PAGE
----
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African countries, in the wake of independence, were faced with significant capacity constraints that had impeded agricultural development and sustainable food production - which was more severe in the particular case of semi-arid areas. As a result, frequent droughts and famine were common in the region with worse cases encountered during the 1970s.

In response to the recurrent droughts, the virtual lack of appropriate and economically feasible technologies to improve agricultural production in semi-arid agro-ecosystems and the food security crisis in 1970s, the Heads of African States and Government of the Organization of African Unity (OAU) established SAFGRAD in 1977 (based on Resolution 505 XXIX adopted by the Council of Ministers).

Such a political commitment to establish SAFGRAD was to be accorded with the commitment of donors particularly the United States Agency for International Development (USAID) to embark on an agreement with OAU to build research and technology transfer capacities of 27 benefiting countries in Sub Saharan Africa. Through SAFGRAD, the USAID has been a key donor that financed agricultural research and capacity building at regional level that spanned for over 15 years.

The forerunner of SAFGRAD was a USAID project, JP26, which had earlier been initiated in 1969 and was based at the Institute for Agricultural Research (IAR) in Nigeria . This project was implemented in collaboration with the Organization of African Unity's Scientific, Technical and Research Commission (OAU/STRC). Its objective was to assist regional research efforts in maize, sorghum and millet, and by 1976 it was clear that this project had been successful.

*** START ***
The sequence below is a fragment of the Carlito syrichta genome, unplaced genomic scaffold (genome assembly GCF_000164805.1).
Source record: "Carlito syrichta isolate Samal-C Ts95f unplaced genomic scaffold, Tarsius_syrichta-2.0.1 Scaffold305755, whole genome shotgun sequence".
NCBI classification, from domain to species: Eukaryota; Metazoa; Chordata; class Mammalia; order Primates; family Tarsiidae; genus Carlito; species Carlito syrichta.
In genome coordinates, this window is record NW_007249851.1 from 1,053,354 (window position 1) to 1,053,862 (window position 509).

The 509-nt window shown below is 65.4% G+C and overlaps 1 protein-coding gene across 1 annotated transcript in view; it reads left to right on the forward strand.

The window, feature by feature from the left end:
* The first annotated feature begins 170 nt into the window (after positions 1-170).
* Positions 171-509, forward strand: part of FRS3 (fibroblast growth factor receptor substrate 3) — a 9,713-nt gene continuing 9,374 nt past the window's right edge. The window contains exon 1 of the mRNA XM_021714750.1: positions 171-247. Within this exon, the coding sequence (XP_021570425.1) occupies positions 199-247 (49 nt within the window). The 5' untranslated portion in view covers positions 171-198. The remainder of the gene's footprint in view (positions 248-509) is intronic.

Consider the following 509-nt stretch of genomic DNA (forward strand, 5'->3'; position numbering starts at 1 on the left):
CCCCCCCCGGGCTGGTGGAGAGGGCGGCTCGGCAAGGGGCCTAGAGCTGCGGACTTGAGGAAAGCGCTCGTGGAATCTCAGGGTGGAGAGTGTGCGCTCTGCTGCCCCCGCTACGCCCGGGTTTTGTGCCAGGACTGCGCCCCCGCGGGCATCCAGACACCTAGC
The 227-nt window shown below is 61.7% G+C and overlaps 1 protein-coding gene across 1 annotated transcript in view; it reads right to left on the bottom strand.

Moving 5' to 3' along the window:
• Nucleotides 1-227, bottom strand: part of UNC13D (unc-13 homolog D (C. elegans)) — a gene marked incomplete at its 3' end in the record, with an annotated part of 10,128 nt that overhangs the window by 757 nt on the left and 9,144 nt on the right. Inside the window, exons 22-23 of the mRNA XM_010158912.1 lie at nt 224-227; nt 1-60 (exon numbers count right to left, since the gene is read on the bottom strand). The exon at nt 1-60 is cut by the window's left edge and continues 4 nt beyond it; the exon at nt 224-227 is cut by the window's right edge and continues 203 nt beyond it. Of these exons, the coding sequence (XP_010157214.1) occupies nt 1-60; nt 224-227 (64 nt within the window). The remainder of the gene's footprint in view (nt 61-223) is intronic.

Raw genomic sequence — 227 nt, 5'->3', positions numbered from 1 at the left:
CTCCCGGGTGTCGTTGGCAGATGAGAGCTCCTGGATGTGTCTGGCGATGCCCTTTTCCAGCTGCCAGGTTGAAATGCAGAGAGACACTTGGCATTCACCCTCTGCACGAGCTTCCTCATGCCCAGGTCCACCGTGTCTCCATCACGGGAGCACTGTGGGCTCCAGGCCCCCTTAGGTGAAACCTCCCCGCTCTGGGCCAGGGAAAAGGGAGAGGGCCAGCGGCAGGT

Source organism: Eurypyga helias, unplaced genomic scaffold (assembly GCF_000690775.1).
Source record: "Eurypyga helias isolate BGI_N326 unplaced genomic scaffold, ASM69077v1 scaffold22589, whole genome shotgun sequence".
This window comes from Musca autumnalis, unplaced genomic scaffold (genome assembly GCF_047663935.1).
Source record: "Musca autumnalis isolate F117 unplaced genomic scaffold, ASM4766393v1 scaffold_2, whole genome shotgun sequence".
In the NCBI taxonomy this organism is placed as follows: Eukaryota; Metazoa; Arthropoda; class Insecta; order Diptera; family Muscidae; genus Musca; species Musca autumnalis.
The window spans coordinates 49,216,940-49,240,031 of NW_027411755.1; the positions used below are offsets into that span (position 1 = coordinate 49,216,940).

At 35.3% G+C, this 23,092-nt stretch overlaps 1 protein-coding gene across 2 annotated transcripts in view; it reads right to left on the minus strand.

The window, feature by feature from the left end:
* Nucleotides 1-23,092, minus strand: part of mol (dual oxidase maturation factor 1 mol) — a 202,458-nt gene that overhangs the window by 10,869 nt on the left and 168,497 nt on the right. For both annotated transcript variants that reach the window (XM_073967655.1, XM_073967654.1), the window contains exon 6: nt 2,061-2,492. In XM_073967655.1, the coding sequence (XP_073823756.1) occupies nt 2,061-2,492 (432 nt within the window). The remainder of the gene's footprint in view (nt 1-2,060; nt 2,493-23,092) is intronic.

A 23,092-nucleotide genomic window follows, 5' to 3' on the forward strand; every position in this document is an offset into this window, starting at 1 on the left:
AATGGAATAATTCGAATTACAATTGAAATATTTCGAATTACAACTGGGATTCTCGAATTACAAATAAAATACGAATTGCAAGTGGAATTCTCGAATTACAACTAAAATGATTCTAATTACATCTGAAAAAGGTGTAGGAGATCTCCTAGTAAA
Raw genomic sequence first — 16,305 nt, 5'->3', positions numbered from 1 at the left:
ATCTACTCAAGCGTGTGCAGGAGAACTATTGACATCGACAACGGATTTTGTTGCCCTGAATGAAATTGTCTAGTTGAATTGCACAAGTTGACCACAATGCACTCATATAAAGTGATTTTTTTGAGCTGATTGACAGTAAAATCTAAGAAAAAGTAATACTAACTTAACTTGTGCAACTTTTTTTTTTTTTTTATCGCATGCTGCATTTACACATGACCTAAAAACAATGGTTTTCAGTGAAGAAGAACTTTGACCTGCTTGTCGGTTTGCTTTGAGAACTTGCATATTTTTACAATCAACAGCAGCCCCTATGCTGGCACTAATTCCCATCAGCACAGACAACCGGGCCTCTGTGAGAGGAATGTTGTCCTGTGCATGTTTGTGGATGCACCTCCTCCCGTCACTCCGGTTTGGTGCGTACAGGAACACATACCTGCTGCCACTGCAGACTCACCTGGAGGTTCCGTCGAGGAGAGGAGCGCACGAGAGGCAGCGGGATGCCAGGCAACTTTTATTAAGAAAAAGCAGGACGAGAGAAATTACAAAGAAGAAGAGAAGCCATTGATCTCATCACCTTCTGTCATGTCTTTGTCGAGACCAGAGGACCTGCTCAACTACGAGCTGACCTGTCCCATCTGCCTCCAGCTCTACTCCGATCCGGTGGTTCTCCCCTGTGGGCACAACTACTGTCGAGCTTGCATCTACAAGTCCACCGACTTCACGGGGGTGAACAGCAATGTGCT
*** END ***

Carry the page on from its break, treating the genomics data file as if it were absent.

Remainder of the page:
SAFGRAD was expected to address weaknesses in the NARS. It is based on the sound rationale that investment in supporting NARS, and especially national food grain research scientists, would yield positive returns in terms not only of sustainable increases in food grain production but also of major improvement in the lifestyles of food grain farmers and their families.

The global objectives of the OAU/STRC-SAFGRAD had therefore, been to:

  • Improve the production and productivity of traditional farming systems with particular emphasis on food grains (i.e. maize, sorghum, millets, cowpea etc.)
  • Foster dynamic inter-African research cooperation at regional and sub regional levels.
  • Facilitate the dissemination and exchange of technical information and elite germplasm through regional trials, workshops, symposia,
  • Promote the transfer and adoption of technologies
  • Improve the research and extension capabilities of member countries
  • Build the resource base for productive agriculture through an integrated farming system.

SAFGRAD was conceptualized to mobilize scientific talents and resources of National Agricultural Research Systems (NARS) and that of the Inter-national Agricultural Centres (IARCs) particularly IITA and ICRISAT through collaborative research programmes for the improvement of food grains ( i.e., sorghum, maize, -millet, cowpea, etc.) and the development of farming systems. Initially, regionally focussed research enabled the development of new generation of technologies utilized by NARS of member countries in the 1980s and 1990s. The collaboration with universities within and outside Africa enhanced research capacity building in participating countries.

In the mid- 1980s SAFGRAD modified its strategy to collaborative networking of crop commodities and farming systems. Networking as a regional strategy, enabled NARS to judiciously pool together their scientific resources to alleviate common food production constraints and environmental degradation, and to evolve indigenous scientific and research management leadership.

Research and development issues were addressed through workshops, continental level conferences, special seminars, which brought together national researchers, development agencies IARCs and universities to discuss common research priorities and agenda. The SAFGRAD mechanism enhanced sharing of technology and experiences among countries and IARCs, which substantially contributed to the introduction of modern scientific agriculture into traditional farming in Africa .



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